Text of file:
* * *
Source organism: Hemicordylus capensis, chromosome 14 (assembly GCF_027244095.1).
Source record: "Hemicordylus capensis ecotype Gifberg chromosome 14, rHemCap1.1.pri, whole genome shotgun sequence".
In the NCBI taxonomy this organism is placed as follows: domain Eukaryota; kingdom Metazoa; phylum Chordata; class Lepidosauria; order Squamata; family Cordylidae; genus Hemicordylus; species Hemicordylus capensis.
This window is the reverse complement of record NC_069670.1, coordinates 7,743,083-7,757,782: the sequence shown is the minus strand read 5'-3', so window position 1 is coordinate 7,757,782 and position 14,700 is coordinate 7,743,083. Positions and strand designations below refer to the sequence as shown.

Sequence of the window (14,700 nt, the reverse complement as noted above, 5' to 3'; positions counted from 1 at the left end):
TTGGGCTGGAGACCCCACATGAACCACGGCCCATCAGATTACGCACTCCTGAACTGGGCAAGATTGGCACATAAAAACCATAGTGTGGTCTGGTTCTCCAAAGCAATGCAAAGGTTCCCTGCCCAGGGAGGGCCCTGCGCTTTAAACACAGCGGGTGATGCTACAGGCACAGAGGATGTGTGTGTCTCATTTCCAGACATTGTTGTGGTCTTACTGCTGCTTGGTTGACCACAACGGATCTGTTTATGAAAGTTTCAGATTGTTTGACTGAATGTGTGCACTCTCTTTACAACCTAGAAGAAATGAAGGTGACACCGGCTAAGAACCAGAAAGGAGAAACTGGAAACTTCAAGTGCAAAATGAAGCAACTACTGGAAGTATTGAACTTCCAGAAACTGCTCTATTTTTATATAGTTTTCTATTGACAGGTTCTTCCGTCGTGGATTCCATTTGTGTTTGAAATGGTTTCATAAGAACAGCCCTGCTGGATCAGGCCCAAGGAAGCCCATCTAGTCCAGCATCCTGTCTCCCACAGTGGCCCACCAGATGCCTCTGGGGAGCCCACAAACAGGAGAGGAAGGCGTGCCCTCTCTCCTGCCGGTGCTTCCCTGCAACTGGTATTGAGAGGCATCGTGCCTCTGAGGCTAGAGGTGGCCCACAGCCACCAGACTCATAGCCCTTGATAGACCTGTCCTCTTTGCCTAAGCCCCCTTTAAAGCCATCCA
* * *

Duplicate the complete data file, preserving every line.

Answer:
Source organism: Hemicordylus capensis, chromosome 14 (assembly GCF_027244095.1).
Source record: "Hemicordylus capensis ecotype Gifberg chromosome 14, rHemCap1.1.pri, whole genome shotgun sequence".
In the NCBI taxonomy this organism is placed as follows: domain Eukaryota; kingdom Metazoa; phylum Chordata; class Lepidosauria; order Squamata; family Cordylidae; genus Hemicordylus; species Hemicordylus capensis.
This window is the reverse complement of record NC_069670.1, coordinates 7,743,083-7,757,782: the sequence shown is the minus strand read 5'-3', so window position 1 is coordinate 7,757,782 and position 14,700 is coordinate 7,743,083. Positions and strand designations below refer to the sequence as shown.

Sequence of the window (14,700 nt, the reverse complement as noted above, 5' to 3'; positions counted from 1 at the left end):
TTGGGCTGGAGACCCCACATGAACCACGGCCCATCAGATTACGCACTCCTGAACTGGGCAAGATTGGCACATAAAAACCATAGTGTGGTCTGGTTCTCCAAAGCAATGCAAAGGTTCCCTGCCCAGGGAGGGCCCTGCGCTTTAAACACAGCGGGTGATGCTACAGGCACAGAGGATGTGTGTGTCTCATTTCCAGACATTGTTGTGGTCTTACTGCTGCTTGGTTGACCACAACGGATCTGTTTATGAAAGTTTCAGATTGTTTGACTGAATGTGTGCACTCTCTTTACAACCTAGAAGAAATGAAGGTGACACCGGCTAAGAACCAGAAAGGAGAAACTGGAAACTTCAAGTGCAAAATGAAGCAACTACTGGAAGTATTGAACTTCCAGAAACTGCTCTATTTTTATATAGTTTTCTATTGACAGGTTCTTCCGTCGTGGATTCCATTTGTGTTTGAAATGGTTTCATAAGAACAGCCCTGCTGGATCAGGCCCAAGGAAGCCCATCTAGTCCAGCATCCTGTCTCCCACAGTGGCCCACCAGATGCCTCTGGGGAGCCCACAAACAGGAGAGGAAGGCGTGCCCTCTCTCCTGCCGGTGCTTCCCTGCAACTGGTATTGAGAGGCATCGTGCCTCTGAGGCTAGAGGTGGCCCACAGCCACCAGACTCATAGCCCTTGATAGACCTGTCCTCTTTGCCTAAGCCCCCTTTAAAGCCATCCA